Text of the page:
This invention provides methods of producing perfluorocarbon halides, e.g. perfluoroalkyl halides, that are non-toxic, highly stable in emulsions, have a relatively high vapor pressure, and which can be administered in relatively high concentrations and in low volumes to a patient. The methods of this invention are commercially feasible for large scale production of perfluoroalkyl halides. This invention is based, at least in part, on the discovery that perfluorocarbon halides can be formed in a one pot reaction from a perfluorocarbon acid, a first halogenating agent and a second halogen which drives the reaction. The formation of the perfluorocarbon halide of the present invention can be advantageous over conventional approaches because this particular combination allows for the direct formation of a perfluorocarbon hypohalite intermediate compound which then decomposes into the perfluorcarbon halide in a one pot reaction.
Other aspects of this invention include perfluorocarbon halides produced by the present methods, novel perfluorocarbon halides and compositions and/or emulsions containing these halides. The compositions and/or emulsions can be used in the biomedical fields for both therapeutic and diagnostic purposes.
The present invention provides a method of producing a perfluorocarbon halide. The method involves contacting a perfluorocarbon acid with a first halogenating agent in the presence of a second halogen. The second halogen is selected to drive the reaction such that a perfluorocarbon halide is formed.
The language "perfluorocarbon halide" is intended to include halogenated compound(s) having a perfluorinated hydrocarbon moiety wherein at least two of the hydrogen atoms along the hydrocarbon moiety have been replaced with fluorine atoms. It should be understood that a substantial portion of the hydrogen atoms can be replaced with fluorine atoms, e.g., the entire moiety can be completely perfluorinated. All degrees of perfluorination along the hydrocarbon moiety are intended to be part of this invention.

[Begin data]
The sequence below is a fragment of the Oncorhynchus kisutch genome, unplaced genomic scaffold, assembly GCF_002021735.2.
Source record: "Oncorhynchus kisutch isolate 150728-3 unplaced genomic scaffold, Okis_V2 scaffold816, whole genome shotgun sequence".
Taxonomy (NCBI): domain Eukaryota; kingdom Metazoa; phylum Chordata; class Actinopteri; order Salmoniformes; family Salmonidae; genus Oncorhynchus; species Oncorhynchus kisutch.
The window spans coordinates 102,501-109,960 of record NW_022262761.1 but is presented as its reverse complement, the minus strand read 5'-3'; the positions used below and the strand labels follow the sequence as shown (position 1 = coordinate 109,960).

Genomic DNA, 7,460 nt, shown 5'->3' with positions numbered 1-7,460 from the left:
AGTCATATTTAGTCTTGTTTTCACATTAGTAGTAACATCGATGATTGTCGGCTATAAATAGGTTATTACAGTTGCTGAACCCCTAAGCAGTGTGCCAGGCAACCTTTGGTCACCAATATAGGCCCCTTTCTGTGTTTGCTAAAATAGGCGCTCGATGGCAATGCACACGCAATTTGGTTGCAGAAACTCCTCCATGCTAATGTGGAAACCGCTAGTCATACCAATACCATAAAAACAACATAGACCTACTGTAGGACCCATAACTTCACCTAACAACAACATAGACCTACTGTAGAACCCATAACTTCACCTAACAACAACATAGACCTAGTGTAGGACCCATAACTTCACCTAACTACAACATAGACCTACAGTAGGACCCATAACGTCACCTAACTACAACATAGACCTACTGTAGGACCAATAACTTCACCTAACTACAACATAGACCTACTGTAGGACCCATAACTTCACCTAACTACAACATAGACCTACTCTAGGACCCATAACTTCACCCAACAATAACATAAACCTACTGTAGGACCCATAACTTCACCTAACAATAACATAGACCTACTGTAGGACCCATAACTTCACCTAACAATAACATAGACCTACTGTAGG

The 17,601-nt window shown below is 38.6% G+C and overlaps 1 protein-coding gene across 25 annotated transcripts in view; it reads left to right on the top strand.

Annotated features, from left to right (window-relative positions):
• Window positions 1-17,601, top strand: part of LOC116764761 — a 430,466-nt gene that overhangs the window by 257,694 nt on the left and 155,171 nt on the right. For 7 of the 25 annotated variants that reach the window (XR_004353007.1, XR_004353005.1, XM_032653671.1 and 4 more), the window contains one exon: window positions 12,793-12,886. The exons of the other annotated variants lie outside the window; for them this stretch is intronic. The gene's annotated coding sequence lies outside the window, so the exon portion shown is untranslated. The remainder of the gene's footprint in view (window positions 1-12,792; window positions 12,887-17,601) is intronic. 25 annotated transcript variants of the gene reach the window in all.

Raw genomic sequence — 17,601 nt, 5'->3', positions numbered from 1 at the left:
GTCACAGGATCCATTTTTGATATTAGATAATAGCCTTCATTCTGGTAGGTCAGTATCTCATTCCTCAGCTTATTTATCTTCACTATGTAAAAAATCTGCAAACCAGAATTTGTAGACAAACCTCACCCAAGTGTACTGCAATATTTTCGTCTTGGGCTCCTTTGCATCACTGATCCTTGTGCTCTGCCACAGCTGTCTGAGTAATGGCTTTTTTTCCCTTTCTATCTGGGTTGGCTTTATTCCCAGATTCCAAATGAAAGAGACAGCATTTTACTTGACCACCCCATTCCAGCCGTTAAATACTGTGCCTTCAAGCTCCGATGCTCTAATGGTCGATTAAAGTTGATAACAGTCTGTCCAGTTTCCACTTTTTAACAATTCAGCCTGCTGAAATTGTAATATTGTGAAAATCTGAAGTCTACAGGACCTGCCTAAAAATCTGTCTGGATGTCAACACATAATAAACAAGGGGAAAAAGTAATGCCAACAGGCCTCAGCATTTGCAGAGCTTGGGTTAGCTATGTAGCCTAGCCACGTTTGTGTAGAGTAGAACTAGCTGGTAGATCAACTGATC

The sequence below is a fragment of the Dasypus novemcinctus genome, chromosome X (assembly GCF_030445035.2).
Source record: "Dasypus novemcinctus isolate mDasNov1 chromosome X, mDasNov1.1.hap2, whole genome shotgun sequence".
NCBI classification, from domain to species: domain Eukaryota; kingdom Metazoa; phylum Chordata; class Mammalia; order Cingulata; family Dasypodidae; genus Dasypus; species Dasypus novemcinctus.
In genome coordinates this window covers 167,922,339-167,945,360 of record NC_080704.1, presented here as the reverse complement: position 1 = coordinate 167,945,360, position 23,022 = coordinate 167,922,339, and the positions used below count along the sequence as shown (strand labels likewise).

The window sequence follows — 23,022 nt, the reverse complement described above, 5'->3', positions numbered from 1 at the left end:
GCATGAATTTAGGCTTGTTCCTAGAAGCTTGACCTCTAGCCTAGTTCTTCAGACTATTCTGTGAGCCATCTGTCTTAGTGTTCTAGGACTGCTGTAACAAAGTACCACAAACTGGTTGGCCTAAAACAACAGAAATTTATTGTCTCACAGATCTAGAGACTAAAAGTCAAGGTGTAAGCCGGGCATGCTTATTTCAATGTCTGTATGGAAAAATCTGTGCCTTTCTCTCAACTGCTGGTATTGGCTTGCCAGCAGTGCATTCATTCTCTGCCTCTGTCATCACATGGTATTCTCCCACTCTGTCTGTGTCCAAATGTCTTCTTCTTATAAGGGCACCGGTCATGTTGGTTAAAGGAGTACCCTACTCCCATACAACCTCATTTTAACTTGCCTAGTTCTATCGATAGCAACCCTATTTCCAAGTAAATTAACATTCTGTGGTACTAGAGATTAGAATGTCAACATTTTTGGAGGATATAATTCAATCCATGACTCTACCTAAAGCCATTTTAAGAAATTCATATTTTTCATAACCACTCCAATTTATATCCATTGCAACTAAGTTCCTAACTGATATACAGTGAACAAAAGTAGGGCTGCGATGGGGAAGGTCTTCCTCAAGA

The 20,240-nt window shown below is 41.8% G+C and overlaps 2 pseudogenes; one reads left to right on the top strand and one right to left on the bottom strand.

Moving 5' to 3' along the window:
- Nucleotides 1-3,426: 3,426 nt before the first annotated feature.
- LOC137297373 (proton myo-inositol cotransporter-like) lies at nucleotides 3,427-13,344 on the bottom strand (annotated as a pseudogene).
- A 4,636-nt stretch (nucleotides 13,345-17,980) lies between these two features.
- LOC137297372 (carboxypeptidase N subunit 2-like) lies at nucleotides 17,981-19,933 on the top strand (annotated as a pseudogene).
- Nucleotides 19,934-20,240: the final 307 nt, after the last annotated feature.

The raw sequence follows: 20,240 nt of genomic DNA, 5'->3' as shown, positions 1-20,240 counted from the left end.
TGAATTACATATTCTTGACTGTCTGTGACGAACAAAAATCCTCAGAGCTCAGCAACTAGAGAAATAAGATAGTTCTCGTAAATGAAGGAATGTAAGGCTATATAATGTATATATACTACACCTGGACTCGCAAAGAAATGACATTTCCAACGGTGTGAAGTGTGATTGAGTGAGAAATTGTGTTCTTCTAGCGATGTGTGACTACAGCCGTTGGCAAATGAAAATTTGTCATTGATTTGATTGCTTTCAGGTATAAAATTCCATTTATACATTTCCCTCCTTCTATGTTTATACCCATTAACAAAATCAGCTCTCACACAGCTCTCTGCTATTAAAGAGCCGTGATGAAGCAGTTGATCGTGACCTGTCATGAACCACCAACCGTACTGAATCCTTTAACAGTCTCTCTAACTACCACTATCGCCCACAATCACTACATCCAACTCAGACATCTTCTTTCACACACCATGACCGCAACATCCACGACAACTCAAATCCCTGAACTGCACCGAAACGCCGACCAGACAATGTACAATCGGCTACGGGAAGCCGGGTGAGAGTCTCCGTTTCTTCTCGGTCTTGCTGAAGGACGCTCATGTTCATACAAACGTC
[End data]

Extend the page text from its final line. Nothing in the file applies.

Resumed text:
The language "perfluorinated hydrocarbon moiety" is perfluorinated as described above and intended to include substituted and unsubstituted alkyl, alkenyl, alkynyl, alkoxyl groups which can have straight or branched chains. The hydrocarbon moiety further can include or be a ring structure including single or fused ring structures, e.g., phenyl, or naphthyl. The unsaturated groups can have a single site of unsaturation or a plurality of sites of unsaturation. The substituents on the hydrocarbon moiety can be on a side chain extending from the hydrocarbon backbone or can be a substituent(s) located within the hydrocarbon backbone, e.g., forming an ether linkage or even a peroxide. The substituents are selected such that their presence on the hydrocarbon moiety does not detrimental effect the ability of the halogenating agent to halogenate the perfluorocarbon acid. Examples of such substituents include hetero atoms, e.g., oxygen, sulfur, and nitrogen. The hydrocarbon groups preferably contain up to about twenty carbon atoms, more preferably up to about fifteen carbons, and most preferably up to about ten carbons. Specific perfluorocarbon halides produced of this invention are described in the examples below and further include bromofluorohexane, e.g., 1-bromoperfluorohexane, (BrCF2 CF2 CF2 CF2 CF2 CF2 Br) or 1,6-dibrornoperfluorohexane (CF3 CF2 CF2 CF2 CF2 CF2 Br), bromofluoroheptane, e.g., 1-bromoperfluoroheptane, (CF3 CF2 CF2 CF2 CF2 CF2 CF2 Br), bromofluorooctane, e.g., 1-bromoperfluorooctane, (CF3 CF.sub. 2 CF2 CF2 CF2 CF2 CF2 CF2 Br) or 1,8-dibromoperfluorooctane, (BrCF2 CF2 CF2 CF2 CF2 CF2 CF2 CF2 Br), bromofluorononane, e.g., 1-bromoperfluorononane, (CF3 CF2 CF2 CF2 CF2 CF2 CF2 CF2 CF2 Br), bromofluorobutane, e.g., 1,4-dibromoperfluorobutane, (BrCF2 CF2 CF2 CF2 Br).